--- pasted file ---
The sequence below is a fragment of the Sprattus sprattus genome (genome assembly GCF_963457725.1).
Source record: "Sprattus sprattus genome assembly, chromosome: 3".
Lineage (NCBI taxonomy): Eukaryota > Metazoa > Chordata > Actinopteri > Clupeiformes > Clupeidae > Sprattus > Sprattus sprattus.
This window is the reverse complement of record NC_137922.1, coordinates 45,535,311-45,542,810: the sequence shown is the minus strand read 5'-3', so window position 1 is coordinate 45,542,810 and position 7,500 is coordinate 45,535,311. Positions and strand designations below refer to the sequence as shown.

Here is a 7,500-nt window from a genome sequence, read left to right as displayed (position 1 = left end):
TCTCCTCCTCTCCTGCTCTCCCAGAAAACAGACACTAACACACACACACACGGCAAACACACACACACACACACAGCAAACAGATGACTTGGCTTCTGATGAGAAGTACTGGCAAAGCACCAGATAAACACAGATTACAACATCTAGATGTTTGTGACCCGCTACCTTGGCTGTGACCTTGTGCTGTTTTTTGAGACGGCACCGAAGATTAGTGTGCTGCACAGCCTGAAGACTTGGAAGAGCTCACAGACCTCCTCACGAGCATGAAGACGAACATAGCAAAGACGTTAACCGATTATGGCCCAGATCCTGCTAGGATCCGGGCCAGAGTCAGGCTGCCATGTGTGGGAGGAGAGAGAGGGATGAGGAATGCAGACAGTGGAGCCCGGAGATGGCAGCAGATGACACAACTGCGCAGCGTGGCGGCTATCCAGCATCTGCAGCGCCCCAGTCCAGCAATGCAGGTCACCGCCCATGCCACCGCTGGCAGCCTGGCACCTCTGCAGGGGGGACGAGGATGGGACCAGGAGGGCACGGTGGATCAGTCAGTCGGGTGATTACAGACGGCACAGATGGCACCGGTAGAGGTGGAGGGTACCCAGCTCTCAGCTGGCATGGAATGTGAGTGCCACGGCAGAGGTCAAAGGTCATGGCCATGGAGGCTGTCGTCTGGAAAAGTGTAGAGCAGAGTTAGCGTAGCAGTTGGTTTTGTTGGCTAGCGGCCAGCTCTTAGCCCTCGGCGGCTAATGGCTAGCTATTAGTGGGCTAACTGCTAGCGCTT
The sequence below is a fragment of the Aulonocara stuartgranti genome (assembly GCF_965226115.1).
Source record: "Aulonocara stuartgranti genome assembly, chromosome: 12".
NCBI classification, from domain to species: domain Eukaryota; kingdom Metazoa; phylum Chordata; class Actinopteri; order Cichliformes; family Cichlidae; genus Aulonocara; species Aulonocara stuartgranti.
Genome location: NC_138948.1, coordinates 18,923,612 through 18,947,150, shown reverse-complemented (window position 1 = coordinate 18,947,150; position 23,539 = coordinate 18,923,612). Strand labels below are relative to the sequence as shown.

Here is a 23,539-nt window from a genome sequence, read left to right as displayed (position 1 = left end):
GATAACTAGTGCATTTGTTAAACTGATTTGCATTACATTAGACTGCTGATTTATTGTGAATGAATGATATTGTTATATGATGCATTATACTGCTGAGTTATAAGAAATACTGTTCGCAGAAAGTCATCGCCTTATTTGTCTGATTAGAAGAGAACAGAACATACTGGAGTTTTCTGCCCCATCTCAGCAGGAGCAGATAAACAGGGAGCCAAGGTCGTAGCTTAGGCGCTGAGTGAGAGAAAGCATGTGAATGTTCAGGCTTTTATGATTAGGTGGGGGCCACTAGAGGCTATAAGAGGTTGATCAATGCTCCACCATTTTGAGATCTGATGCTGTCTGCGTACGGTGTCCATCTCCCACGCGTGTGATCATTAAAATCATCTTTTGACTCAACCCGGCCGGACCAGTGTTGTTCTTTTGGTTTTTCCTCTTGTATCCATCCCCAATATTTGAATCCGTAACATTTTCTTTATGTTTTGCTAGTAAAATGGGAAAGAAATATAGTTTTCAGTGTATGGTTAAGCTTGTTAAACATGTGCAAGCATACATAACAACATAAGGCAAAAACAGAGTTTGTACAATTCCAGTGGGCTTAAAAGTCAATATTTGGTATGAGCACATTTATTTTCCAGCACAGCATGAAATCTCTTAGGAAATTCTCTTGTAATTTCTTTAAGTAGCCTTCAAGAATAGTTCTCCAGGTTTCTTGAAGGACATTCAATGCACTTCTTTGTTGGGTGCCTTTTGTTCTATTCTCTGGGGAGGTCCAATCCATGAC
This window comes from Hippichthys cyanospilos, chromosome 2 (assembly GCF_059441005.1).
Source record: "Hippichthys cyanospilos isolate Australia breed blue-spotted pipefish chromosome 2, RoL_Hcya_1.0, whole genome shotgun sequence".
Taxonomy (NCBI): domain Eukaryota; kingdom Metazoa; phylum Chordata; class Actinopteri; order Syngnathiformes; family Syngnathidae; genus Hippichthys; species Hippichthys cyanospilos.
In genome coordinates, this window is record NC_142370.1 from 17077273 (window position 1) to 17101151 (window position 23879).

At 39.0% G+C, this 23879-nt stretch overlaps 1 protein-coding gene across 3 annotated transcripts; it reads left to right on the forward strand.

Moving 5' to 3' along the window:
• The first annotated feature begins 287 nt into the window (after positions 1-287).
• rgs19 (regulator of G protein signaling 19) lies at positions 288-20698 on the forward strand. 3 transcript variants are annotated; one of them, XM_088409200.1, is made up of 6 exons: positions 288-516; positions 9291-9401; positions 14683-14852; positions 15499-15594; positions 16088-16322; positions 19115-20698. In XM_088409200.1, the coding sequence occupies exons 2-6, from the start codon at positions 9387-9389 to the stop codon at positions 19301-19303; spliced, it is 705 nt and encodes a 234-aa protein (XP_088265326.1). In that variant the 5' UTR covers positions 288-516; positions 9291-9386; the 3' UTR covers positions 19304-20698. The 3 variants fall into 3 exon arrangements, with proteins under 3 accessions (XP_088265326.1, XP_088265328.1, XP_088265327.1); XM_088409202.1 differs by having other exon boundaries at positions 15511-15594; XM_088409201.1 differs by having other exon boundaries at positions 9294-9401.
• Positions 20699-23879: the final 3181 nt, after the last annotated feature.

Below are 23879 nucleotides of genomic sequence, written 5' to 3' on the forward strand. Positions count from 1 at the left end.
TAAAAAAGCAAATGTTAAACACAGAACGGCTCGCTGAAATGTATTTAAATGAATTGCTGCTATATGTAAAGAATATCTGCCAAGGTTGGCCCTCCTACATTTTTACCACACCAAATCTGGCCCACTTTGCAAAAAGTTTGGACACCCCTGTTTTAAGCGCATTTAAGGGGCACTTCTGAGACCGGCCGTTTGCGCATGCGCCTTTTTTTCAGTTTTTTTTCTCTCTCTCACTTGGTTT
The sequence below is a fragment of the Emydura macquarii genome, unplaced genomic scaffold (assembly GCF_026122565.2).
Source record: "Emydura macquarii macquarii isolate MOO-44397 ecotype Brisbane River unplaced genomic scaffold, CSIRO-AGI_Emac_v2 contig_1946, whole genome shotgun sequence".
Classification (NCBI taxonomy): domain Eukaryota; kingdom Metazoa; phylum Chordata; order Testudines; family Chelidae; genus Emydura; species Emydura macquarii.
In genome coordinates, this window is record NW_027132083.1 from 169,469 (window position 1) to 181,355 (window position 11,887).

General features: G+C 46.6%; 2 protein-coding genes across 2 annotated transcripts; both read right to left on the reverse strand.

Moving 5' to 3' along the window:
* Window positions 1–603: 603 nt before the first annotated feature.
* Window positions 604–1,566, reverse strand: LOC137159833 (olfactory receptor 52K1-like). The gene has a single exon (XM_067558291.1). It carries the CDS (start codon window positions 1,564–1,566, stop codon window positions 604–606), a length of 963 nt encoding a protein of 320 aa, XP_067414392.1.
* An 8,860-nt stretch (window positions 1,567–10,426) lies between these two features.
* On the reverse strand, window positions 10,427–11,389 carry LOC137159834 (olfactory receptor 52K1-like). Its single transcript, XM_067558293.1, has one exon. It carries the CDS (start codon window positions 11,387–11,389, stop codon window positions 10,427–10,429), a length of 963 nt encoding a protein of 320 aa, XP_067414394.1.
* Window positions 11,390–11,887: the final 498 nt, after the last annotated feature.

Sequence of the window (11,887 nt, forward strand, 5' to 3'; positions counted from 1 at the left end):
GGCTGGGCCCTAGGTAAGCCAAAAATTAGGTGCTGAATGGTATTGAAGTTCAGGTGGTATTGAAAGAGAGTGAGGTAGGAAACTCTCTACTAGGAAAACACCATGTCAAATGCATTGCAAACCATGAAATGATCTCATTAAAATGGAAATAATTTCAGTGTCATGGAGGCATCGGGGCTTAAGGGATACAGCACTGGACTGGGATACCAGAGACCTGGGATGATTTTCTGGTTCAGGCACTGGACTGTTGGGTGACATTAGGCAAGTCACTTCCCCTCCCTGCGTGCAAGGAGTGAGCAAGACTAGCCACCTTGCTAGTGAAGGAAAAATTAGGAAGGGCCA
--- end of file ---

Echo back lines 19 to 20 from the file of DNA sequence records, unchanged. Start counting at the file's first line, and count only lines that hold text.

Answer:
• The first annotated feature begins 287 nt into the window (after positions 1-287).
• rgs19 (regulator of G protein signaling 19) lies at positions 288-20698 on the forward strand. 3 transcript variants are annotated; one of them, XM_088409200.1, is made up of 6 exons: positions 288-516; positions 9291-9401; positions 14683-14852; positions 15499-15594; positions 16088-16322; positions 19115-20698. In XM_088409200.1, the coding sequence occupies exons 2-6, from the start codon at positions 9387-9389 to the stop codon at positions 19301-19303; spliced, it is 705 nt and encodes a 234-aa protein (XP_088265326.1). In that variant the 5' UTR covers positions 288-516; positions 9291-9386; the 3' UTR covers positions 19304-20698. The 3 variants fall into 3 exon arrangements, with proteins under 3 accessions (XP_088265326.1, XP_088265328.1, XP_088265327.1); XM_088409202.1 differs by having other exon boundaries at positions 15511-15594; XM_088409201.1 differs by having other exon boundaries at positions 9294-9401.